A fresh look at the most celebrated wine region in the United States
It’s a sunny weekday afternoon in northern California’s Napa Valley and all is quiet on the wine front, except at the sprawling Robert Mondavi Winery, where a parade of limos and luxury cars is pulling into the parking lot. Attendants in spiffy black suits escort the vehicles’ smartly clad occupants through huge, barnlike doors into a warehouse space where everyone is gathering in eager anticipation of Napa’s premier wine event.
They call it the Taste of Oakville, an ultra-exclusive sampling of new releases from the valley’s most prestigious appellation, the Oakville American Viticultural Area (AVA) between Rutherford and Yountville. Not only does Oakville produce what many connoisseurs consider the best American wines, but these vintages are also the most expensive, with some bottles fetching as much as US$8,000 at auction. Attendance at the event is by invitation only, and most of those waiting to get inside are top buyers from around the world and scribes from the leading wine journals.
At precisely two o’clock, the cordon comes down and there’s a mad rush up a ramp to the tasting areas. Like Black Friday at Macy’s, people are pushing and shoving each other to get to the head of the line—and the privilege of being the first to sip the 2009 Bond St. Eden, the 2011 Entre Nous sauvignon blanc, or the 2010 Screaming Eagle cabernet sauvignon. Their attire might be elegant, but there isn’t anything the least bit dignified about throwing elbows to reach the celebrated wines.
And that’s exactly what these wines are, the “stars” of a valley that in 40-odd years has transformed itself from a local phenomenon that few outside California knew about into a global icon of the wine business and vineyard tourism. Locals can tell you precisely when the evolution started: May 24, 1976, when British wine dealer Steven Spurrier organized a blind tasting called the Judgment of Paris that pitted Napa Valley vintages against the best French wines. As Time magazine crooned at the time: “Last week in Paris the unthinkable happened: California defeated all of Gaul.” In fact, Napa Valley wines won both the red and white categories, with a Stag’s Leap cabernet sauvignon taking the former and a Chateau Montelena chardonnay capturing the latter.
“Not bad for kids from the sticks,” said Montelena owner Jim Barrett after the upset victory over the snooty (and understandably shocked) French winemakers. But rather than rest on their laurels, Napa’s growers decided to turn the whole business topsy-turvy and in the process revolutionize the wine-tourism experience.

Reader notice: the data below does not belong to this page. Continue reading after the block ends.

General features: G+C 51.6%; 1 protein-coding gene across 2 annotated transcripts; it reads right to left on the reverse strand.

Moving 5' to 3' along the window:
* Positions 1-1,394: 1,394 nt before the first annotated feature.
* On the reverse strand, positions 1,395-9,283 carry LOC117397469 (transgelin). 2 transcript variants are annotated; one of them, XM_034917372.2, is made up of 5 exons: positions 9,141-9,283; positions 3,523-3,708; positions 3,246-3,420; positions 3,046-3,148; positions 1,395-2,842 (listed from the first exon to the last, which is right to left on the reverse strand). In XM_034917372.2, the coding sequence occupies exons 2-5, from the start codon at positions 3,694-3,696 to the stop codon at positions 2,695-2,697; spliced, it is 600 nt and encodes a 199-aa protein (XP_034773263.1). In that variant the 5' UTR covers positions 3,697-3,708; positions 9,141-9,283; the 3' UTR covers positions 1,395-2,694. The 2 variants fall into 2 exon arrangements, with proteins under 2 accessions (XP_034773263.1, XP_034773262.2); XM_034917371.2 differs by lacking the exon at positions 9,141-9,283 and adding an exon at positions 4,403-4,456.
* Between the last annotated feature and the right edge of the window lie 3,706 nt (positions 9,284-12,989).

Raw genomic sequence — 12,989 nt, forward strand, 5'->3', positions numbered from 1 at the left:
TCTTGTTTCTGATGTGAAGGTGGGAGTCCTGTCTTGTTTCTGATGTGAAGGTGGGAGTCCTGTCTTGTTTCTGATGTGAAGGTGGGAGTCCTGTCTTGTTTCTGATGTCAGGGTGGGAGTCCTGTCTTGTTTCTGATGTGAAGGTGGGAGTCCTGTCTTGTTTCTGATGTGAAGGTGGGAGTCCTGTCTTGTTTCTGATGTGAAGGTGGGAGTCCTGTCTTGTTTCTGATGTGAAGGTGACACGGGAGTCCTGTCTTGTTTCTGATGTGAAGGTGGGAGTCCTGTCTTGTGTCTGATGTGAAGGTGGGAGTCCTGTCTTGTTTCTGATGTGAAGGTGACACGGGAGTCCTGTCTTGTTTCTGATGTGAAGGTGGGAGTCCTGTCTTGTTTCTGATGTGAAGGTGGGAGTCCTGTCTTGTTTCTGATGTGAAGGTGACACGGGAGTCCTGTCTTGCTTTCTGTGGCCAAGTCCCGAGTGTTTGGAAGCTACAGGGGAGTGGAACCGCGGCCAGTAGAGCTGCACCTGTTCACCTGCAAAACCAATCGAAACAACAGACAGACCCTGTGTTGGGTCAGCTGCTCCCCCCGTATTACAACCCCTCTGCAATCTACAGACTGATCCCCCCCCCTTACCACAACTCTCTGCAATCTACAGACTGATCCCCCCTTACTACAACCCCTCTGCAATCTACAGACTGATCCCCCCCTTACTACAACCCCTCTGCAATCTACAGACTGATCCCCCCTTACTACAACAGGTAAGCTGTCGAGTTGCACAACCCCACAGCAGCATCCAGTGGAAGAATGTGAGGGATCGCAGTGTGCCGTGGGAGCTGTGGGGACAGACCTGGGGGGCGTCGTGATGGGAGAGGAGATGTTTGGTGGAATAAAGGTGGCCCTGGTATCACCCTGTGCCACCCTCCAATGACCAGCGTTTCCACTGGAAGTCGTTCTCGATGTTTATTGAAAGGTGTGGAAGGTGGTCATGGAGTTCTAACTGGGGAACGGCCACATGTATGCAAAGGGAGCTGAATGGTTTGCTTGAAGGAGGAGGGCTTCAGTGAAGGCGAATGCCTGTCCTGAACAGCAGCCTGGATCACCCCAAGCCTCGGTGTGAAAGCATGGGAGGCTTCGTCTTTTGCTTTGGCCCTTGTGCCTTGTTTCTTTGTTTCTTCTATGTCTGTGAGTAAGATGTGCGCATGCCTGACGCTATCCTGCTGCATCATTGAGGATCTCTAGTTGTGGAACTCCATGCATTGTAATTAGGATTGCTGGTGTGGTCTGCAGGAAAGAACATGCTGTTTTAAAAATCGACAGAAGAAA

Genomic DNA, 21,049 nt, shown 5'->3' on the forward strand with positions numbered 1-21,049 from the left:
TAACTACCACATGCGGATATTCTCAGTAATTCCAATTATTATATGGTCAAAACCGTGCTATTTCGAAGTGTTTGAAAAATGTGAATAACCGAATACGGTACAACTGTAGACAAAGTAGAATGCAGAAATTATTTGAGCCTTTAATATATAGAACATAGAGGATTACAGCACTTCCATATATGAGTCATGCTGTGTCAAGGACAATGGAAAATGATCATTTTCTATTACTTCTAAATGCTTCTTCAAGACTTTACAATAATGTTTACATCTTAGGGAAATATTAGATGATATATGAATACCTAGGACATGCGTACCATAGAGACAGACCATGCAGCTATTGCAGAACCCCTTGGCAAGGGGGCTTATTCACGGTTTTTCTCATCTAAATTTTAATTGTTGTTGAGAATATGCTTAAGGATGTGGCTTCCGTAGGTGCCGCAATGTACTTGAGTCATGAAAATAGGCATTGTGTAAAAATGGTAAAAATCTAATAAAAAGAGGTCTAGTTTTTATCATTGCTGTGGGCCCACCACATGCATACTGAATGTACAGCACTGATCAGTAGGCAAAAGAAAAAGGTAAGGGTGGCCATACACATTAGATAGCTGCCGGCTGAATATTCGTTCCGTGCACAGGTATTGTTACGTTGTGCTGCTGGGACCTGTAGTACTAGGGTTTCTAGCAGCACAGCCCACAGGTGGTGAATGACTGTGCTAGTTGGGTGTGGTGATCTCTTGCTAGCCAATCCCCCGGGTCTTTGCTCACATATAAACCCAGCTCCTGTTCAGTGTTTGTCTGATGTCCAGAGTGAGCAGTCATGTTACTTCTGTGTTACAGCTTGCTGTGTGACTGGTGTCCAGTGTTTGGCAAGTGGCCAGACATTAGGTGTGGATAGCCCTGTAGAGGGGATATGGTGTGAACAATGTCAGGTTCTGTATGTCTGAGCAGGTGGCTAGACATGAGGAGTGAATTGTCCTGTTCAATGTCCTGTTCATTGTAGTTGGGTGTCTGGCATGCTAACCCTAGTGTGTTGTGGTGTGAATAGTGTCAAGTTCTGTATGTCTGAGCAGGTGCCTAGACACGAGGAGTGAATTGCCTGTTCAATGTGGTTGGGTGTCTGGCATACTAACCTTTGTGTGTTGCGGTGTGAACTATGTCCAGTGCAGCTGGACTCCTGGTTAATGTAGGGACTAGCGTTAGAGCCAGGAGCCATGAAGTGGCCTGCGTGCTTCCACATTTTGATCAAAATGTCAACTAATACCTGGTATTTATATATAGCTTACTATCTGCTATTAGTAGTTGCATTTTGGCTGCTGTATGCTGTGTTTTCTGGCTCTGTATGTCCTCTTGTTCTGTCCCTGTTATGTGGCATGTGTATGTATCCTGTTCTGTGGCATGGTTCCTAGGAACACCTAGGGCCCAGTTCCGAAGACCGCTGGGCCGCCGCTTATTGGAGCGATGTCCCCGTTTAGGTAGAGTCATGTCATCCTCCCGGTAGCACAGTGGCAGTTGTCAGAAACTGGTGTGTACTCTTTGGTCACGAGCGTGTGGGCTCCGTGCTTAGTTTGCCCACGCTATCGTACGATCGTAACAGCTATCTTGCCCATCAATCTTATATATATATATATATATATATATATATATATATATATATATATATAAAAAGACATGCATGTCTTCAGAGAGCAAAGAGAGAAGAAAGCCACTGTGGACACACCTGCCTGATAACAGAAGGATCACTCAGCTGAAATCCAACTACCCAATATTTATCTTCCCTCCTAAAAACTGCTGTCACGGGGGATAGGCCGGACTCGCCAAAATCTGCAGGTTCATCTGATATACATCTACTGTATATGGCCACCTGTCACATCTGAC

It was back around that same time that I first experienced the Napa Valley. Not the drinking part—I was much too young—but certainly the visitor experience. Blame it on my Uncle Emile, who was keen on anything new or trendy. He was the first in our family to own one of those original Mustangs, the first to have a home computer, and the first to embrace wine tasting as a legitimate hobby. Uncle Emile would haul all of us up to Napa on weekend road trips to tour the half a dozen wineries—Mondavi among them—that were open to the public.
Like much of rural America at the time, Napa had a sort of Happy Days mentality. The wineries didn’t charge for tastings; you just rolled up and they poured you as much plonk as you wanted. Everyone had very basic tours that explained the winemaking process to neophyte American drinkers. And there wasn’t anything the least bit pretentious about it. In those days, the closest thing to a swish resort in the valley was a roadside motel. Forget gourmet food, too. The epitome of Napa dining in the 1970s was a burger at Foster’s Freeze.
But the Judgment in Paris changed everything. Suddenly, growing grapes was trendy and winemaking all the rage. Corporations and celebrities (including the Smothers Brothers and Francis Ford Coppola) began investing in vines and creating their own vintages. Country clubs and luxury resorts began to sprout around the valley, and it wasn’t long before the first gourmet restaurants appeared, skippered by chefs (like Thomas Keller) who would earn multiple Michelin stars and soar to the ranks of the country’s most feted culinary talents.
The nitty-gritty of winemaking has also changed radically since the ’70s. There has always been a certain science to growing grapes. But taking a page from nearby Silicon Valley, the vintners of Napa have come to rely on technology to the point where remote-control agriculture is now just as important as hands-on farming in the quest to produce the best grapes and superior wines.
Among the arsenal of high-tech gadgets pioneered in the valley (and by the Department of Viticulture and Enology at the University of California, Davis) are remote weather stations, soil-moisture probes and sap-flow monitors that regulate vineyard irrigation, computer-controlled wind machines that prevent frost damage to the grapevines, and software programs that alert winemakers by phone, text message or e-mail if something goes wrong in their vineyards or stainless-steel vats.